Building marketing strategies for small businesses is one of our favorite things.

In fact my first job was a marketing internship with a small startup in 1994 that went on to explode in the dotcom era. Since then I’ve been lucky enough to continue helping small businesses on both the client and agency side whom all share one thing: Great products combined with great ideas. Despite all the industries I, and we at Savy, have worked with, I find there’s one theme in common: Businesses, especially small businesses, don’t often position their brands or themselves online as effectively as possible. This is for the most part due to the limited resources of small businesses but also because many times, for business owners, they don’t know where to start, which tools to use and when or how to begin. It doesn’t have to be overwhelming.

I’ll walk you through the preliminary steps we take our small business clients through.

 

1) Define

Regardless of business size, planning out your marketing strategy to promote your company’s brands or services is fundamental. Even in the time where engagement matters more than anything, many small businesses have a name, logo and small website but are missing a brand that stands for something in the minds and hearts of their customers. A quick look at history shows businesses that stand behind brands have staying power their competitors often lack.

2) Unearth

When we meet with small business folks, we spend our initial time getting to know the brand history. This involves the unearthing the history and purpose, why’s and how’s, which often helps us begin to discover the big idea, or thing that makes people to go back to that company. Then we answer the big question: Are the juiciest details of the brand reflected outwardly? Is it missing all the good in lieu of something else? After unearthing the details, where is the key point of difference compared to what else is on the market? Is this difference reflected in the brand and its messaging?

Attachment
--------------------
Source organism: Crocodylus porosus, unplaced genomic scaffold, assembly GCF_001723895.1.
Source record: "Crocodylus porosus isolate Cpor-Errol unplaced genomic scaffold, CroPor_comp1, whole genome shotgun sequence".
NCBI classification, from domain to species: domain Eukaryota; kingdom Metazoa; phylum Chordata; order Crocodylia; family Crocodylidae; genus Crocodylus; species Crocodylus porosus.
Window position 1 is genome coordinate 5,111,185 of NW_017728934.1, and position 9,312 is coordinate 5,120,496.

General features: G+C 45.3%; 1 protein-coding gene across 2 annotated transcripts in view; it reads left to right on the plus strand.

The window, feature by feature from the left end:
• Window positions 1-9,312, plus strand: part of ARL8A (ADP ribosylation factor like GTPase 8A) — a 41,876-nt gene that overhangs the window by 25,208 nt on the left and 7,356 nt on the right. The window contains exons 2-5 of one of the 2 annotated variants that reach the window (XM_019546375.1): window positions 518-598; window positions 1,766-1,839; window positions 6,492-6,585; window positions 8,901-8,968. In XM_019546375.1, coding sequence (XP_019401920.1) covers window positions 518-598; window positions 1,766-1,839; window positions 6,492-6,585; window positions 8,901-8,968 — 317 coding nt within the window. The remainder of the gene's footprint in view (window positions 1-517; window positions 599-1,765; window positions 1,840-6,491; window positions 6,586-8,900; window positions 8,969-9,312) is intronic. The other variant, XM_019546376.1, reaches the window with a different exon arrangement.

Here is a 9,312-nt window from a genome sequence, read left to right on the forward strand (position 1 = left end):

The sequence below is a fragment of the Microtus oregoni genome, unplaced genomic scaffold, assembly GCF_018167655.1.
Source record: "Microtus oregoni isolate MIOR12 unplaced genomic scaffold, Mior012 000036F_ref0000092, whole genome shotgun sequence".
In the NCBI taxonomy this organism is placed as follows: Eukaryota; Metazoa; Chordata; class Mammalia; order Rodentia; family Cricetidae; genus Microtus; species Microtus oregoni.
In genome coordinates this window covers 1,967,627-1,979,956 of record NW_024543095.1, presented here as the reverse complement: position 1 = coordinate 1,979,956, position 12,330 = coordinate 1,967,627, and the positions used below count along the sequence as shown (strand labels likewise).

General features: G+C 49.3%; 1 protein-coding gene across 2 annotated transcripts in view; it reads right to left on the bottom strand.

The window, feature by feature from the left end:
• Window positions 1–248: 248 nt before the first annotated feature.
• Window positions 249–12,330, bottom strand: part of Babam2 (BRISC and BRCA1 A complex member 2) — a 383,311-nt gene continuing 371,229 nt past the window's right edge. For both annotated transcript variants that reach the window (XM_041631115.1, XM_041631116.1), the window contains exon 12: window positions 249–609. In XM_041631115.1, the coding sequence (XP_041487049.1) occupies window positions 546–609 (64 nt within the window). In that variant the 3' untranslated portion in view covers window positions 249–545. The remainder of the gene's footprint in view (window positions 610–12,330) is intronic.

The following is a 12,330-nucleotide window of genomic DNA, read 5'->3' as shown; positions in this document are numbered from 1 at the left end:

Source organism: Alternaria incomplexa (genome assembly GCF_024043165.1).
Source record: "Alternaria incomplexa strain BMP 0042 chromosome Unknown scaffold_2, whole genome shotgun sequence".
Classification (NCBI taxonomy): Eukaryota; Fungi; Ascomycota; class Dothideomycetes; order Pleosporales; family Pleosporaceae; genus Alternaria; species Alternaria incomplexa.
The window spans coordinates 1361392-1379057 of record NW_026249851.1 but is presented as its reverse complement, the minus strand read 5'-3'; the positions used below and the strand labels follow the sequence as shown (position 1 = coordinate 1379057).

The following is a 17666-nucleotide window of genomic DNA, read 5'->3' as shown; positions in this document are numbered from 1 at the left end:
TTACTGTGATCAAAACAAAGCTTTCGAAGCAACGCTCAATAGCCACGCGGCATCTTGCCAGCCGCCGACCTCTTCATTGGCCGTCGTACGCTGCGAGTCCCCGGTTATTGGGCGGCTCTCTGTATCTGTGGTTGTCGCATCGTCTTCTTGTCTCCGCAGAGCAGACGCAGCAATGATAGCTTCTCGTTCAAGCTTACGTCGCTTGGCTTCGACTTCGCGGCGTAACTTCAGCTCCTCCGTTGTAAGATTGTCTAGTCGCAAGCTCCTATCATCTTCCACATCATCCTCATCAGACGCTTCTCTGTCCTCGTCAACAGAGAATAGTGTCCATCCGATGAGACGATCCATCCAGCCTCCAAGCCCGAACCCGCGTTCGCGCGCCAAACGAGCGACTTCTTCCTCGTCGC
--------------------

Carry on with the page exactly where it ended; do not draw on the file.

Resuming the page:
3) Listen

Small businesses have to constantly interact with their customers. We often jump in and ask the tough questions, especially during our brand positioning process, “What best do you like about X company? Why would you choose them over X, or why would you choose X over them?” These questions are asked to get a feeling of the customer sentiment.

4) Research

Once these questions are answered, comprehensive market research should be done, including strategies, keywords, rank and overall position of the market competitors, including a look at industry trends and where are the industry’s tribes.

5) Develop

Once you’ve unearthed the story, researched competitor strategies, and heard the customer sentiment, you’re ready to begin building the brand, being careful not to lose sight of the point of difference that was discovered. Now the key questions is ‘How can you communicate your position in a way that’s unique and provides a distinct offering’? Once you’ve answered that question, you have a position and you’re ready to move to step two in developing your marketing strategies for small businesses.

 

More on that to come. Until then, let us know if we can help.